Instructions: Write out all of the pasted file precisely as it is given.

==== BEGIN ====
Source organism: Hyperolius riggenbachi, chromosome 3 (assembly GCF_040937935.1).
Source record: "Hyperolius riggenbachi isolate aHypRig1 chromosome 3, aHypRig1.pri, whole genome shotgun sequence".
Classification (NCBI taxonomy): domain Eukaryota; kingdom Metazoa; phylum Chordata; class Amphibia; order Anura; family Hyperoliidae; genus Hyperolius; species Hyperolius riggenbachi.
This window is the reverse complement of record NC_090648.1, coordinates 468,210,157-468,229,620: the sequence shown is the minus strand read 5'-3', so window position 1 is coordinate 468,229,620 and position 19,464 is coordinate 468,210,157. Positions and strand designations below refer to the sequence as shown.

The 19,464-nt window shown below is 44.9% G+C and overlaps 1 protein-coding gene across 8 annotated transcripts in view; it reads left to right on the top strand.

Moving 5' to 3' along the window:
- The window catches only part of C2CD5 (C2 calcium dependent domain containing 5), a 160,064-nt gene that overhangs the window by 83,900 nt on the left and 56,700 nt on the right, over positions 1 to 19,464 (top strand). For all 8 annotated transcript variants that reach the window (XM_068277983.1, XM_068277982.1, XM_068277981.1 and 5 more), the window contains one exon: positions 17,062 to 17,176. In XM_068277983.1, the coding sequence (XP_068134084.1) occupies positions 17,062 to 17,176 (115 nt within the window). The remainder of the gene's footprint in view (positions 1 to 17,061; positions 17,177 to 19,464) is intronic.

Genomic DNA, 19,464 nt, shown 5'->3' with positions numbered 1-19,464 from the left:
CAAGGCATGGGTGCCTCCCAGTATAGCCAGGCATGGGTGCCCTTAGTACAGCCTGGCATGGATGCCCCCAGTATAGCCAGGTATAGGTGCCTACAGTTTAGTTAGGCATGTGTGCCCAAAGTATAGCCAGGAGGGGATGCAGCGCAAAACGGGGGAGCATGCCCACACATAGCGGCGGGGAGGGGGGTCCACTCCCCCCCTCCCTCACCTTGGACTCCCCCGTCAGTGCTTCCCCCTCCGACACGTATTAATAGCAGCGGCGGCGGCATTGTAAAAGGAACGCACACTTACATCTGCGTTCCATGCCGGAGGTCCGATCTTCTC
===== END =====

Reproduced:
Source organism: Hyperolius riggenbachi, chromosome 3 (assembly GCF_040937935.1).
Source record: "Hyperolius riggenbachi isolate aHypRig1 chromosome 3, aHypRig1.pri, whole genome shotgun sequence".
Classification (NCBI taxonomy): domain Eukaryota; kingdom Metazoa; phylum Chordata; class Amphibia; order Anura; family Hyperoliidae; genus Hyperolius; species Hyperolius riggenbachi.
This window is the reverse complement of record NC_090648.1, coordinates 468,210,157-468,229,620: the sequence shown is the minus strand read 5'-3', so window position 1 is coordinate 468,229,620 and position 19,464 is coordinate 468,210,157. Positions and strand designations below refer to the sequence as shown.

The 19,464-nt window shown below is 44.9% G+C and overlaps 1 protein-coding gene across 8 annotated transcripts in view; it reads left to right on the top strand.

Moving 5' to 3' along the window:
- The window catches only part of C2CD5 (C2 calcium dependent domain containing 5), a 160,064-nt gene that overhangs the window by 83,900 nt on the left and 56,700 nt on the right, over positions 1 to 19,464 (top strand). For all 8 annotated transcript variants that reach the window (XM_068277983.1, XM_068277982.1, XM_068277981.1 and 5 more), the window contains one exon: positions 17,062 to 17,176. In XM_068277983.1, the coding sequence (XP_068134084.1) occupies positions 17,062 to 17,176 (115 nt within the window). The remainder of the gene's footprint in view (positions 1 to 17,061; positions 17,177 to 19,464) is intronic.

Genomic DNA, 19,464 nt, shown 5'->3' with positions numbered 1-19,464 from the left:
CAAGGCATGGGTGCCTCCCAGTATAGCCAGGCATGGGTGCCCTTAGTACAGCCTGGCATGGATGCCCCCAGTATAGCCAGGTATAGGTGCCTACAGTTTAGTTAGGCATGTGTGCCCAAAGTATAGCCAGGAGGGGATGCAGCGCAAAACGGGGGAGCATGCCCACACATAGCGGCGGGGAGGGGGGTCCACTCCCCCCCTCCCTCACCTTGGACTCCCCCGTCAGTGCTTCCCCCTCCGACACGTATTAATAGCAGCGGCGGCGGCATTGTAAAAGGAACGCACACTTACATCTGCGTTCCATGCCGGAGGTCCGATCTTCTC